7 FAQ’s About Visiting Church Easter Sunday

Immanuel

Visiting a church for the first time, or after not having been for a while, can be intimidating at times. You often don’t know what to expect. You’d love to ask, but you’re not sure who to ask or even if your question sounds silly. It’s not. Probably others have the same question as you.

I was asked a question recently about what someone should wear Easter Sunday if they visited Immanuel. It was such a great question, because it made me think. What if someone didn’t come, because they didn’t know the answer? I get that. It would almost be easier not to visit than to wear the wrong thing. Less complicated. The safe choice.

This person asked. And, so I was able to answer.

It made me think some other questions people may have about visiting a church the first time. I thought of some of the more common. This post actually originated in one of our lead staff meetings. Someone suggested, “Why don’t you compile a list of of the top questions people may be wondering, but haven’t asked, and write about it?” Okay, here you go.

Keep in mind, this is written for Immanuel, but I suspect most will be true for many churches you’d visit Easter Sunday. And, I’m nearly positive about this — most pastors would prefer you ask rather than wonder and not visit at all. So, if you don’t know, ask. Please.

Here are 7 frequently asked questions about visiting Easter Sunday:

What should I wear?

I posted this answer on my Facebook recently. At Immanuel Baptist Church, you’ll see all styles of dress. Some will wear suit and tie and dresses and hats for women. Some will wear jeans and t-shirts. We may even see shorts if the weather is warm enough. To answer your question, choose an outfit you already own, one you feel comfortable in, and join us. (No speedos please, but that’s just a personal request, otherwise, you’ll be fine. :) )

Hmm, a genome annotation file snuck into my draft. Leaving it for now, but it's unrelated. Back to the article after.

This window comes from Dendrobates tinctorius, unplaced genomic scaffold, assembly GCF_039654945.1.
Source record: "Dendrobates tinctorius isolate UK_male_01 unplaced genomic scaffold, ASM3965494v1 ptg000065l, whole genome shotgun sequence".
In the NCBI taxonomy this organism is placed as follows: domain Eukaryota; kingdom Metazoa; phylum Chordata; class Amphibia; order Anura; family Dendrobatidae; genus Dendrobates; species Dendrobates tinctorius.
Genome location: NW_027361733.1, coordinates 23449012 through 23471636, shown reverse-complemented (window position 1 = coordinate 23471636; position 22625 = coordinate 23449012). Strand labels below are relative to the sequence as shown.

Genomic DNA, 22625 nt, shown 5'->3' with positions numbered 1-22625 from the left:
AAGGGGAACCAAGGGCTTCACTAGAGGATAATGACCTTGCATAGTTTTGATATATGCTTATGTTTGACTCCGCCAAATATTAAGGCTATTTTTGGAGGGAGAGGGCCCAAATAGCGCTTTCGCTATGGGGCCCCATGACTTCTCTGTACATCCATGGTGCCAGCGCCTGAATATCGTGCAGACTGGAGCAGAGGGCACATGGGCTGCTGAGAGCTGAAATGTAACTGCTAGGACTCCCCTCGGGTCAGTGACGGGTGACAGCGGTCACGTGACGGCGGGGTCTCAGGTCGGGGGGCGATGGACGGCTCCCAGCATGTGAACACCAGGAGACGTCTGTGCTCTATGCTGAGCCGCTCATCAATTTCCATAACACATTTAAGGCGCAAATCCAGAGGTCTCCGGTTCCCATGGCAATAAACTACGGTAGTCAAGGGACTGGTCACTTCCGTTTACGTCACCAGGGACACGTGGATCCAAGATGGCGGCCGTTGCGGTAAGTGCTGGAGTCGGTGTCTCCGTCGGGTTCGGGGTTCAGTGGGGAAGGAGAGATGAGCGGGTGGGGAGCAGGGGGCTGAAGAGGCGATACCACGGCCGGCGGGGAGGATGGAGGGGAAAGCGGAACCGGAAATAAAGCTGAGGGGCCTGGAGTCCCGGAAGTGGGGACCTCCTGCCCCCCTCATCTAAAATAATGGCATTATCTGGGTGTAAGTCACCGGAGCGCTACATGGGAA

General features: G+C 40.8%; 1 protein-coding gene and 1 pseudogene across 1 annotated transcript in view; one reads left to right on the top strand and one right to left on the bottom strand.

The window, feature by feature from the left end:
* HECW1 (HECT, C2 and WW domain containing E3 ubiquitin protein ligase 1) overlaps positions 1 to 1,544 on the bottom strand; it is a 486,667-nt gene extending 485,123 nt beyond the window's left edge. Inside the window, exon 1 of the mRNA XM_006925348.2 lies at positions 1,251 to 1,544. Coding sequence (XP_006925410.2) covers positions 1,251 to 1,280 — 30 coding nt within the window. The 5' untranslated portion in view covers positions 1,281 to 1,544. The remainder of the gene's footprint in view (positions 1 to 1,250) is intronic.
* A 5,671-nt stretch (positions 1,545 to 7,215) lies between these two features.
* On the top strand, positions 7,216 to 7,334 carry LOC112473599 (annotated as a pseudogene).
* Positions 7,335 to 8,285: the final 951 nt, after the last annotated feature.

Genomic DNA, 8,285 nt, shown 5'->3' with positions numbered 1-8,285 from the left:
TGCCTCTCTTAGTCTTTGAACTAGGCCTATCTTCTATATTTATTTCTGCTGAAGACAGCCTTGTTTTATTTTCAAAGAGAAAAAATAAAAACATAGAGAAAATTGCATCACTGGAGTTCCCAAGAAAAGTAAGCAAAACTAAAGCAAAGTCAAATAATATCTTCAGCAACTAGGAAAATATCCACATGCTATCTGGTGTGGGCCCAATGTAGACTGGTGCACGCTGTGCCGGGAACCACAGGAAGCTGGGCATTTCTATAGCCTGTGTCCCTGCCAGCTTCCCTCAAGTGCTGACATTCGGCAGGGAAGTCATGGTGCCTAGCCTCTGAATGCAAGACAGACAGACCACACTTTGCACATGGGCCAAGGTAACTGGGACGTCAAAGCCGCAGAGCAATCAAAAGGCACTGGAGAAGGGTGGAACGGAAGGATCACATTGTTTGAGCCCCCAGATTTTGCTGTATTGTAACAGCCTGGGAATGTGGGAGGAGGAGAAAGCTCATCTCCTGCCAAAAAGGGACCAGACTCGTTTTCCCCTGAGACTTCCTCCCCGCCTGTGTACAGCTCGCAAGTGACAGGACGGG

What will we do? What can I expect?

We will have a fairly typical worship schedule. We will sing some songs, have a short greeting time, I’ll share a message (my intent will be to share hope), we will sing some more. We will attempt to have a blend of songs and music all ages can enjoy. And, yes, in full transparency, and in case you’re wondering, we will receive an offering. Our offerings support the full range of ministries we offer in the church, community, and around the world. You are not required, however, to participate during this time unless you choose to do so.

Will you embarrass me?

I certainly hope not. It will be a primary goal not to do that. I don’t personally like to be embarrassed when I visit somewhere new, even in a church — and I’m a pastor — so my goal is to create an environment that is comfortable for all. You WILL NOT be singled out as a visitor. We don’t make visitors stand, raise their hand, or even fill out a card if you choose not to do so. (You certainly won’t be asked to sing a solo, unless you sing really, really loud — and then you’re on your own. :) )

How long will the service last?

Slightly more than an hour. I’d love to say an hour, but sometimes the service ends up being an hour and 5 or 10 minutes frequently. At the most, you’ll be with us for an hour and 15 minutes. (Walking to and from the car time and all.)

What time should I arrive?